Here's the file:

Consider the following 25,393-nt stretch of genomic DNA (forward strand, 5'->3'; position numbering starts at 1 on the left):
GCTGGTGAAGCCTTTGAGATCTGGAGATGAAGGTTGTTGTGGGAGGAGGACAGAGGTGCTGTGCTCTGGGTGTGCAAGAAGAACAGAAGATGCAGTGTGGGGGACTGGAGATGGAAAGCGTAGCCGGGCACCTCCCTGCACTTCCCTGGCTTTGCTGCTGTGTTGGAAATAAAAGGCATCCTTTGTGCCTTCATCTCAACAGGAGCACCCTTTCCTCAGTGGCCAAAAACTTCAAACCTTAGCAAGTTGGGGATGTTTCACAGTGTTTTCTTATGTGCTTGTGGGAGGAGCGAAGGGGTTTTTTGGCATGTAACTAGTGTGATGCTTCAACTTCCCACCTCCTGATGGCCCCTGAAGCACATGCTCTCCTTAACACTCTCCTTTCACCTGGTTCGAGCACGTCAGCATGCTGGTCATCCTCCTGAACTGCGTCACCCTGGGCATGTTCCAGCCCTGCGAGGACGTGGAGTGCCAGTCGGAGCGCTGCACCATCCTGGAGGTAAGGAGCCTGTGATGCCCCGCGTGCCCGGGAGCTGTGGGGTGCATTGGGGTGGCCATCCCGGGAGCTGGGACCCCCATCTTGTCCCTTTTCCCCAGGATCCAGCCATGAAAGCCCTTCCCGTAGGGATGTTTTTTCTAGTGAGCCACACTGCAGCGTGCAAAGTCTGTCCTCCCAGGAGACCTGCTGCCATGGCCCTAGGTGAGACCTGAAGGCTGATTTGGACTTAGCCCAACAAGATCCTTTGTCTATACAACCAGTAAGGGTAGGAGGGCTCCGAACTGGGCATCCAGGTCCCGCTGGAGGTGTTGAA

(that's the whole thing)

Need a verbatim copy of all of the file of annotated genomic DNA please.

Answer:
Consider the following 25,393-nt stretch of genomic DNA (forward strand, 5'->3'; position numbering starts at 1 on the left):
GCTGGTGAAGCCTTTGAGATCTGGAGATGAAGGTTGTTGTGGGAGGAGGACAGAGGTGCTGTGCTCTGGGTGTGCAAGAAGAACAGAAGATGCAGTGTGGGGGACTGGAGATGGAAAGCGTAGCCGGGCACCTCCCTGCACTTCCCTGGCTTTGCTGCTGTGTTGGAAATAAAAGGCATCCTTTGTGCCTTCATCTCAACAGGAGCACCCTTTCCTCAGTGGCCAAAAACTTCAAACCTTAGCAAGTTGGGGATGTTTCACAGTGTTTTCTTATGTGCTTGTGGGAGGAGCGAAGGGGTTTTTTGGCATGTAACTAGTGTGATGCTTCAACTTCCCACCTCCTGATGGCCCCTGAAGCACATGCTCTCCTTAACACTCTCCTTTCACCTGGTTCGAGCACGTCAGCATGCTGGTCATCCTCCTGAACTGCGTCACCCTGGGCATGTTCCAGCCCTGCGAGGACGTGGAGTGCCAGTCGGAGCGCTGCACCATCCTGGAGGTAAGGAGCCTGTGATGCCCCGCGTGCCCGGGAGCTGTGGGGTGCATTGGGGTGGCCATCCCGGGAGCTGGGACCCCCATCTTGTCCCTTTTCCCCAGGATCCAGCCATGAAAGCCCTTCCCGTAGGGATGTTTTTTCTAGTGAGCCACACTGCAGCGTGCAAAGTCTGTCCTCCCAGGAGACCTGCTGCCATGGCCCTAGGTGAGACCTGAAGGCTGATTTGGACTTAGCCCAACAAGATCCTTTGTCTATACAACCAGTAAGGGTAGGAGGGCTCCGAACTGGGCATCCAGGTCCCGCTGGAGGTGTTGAA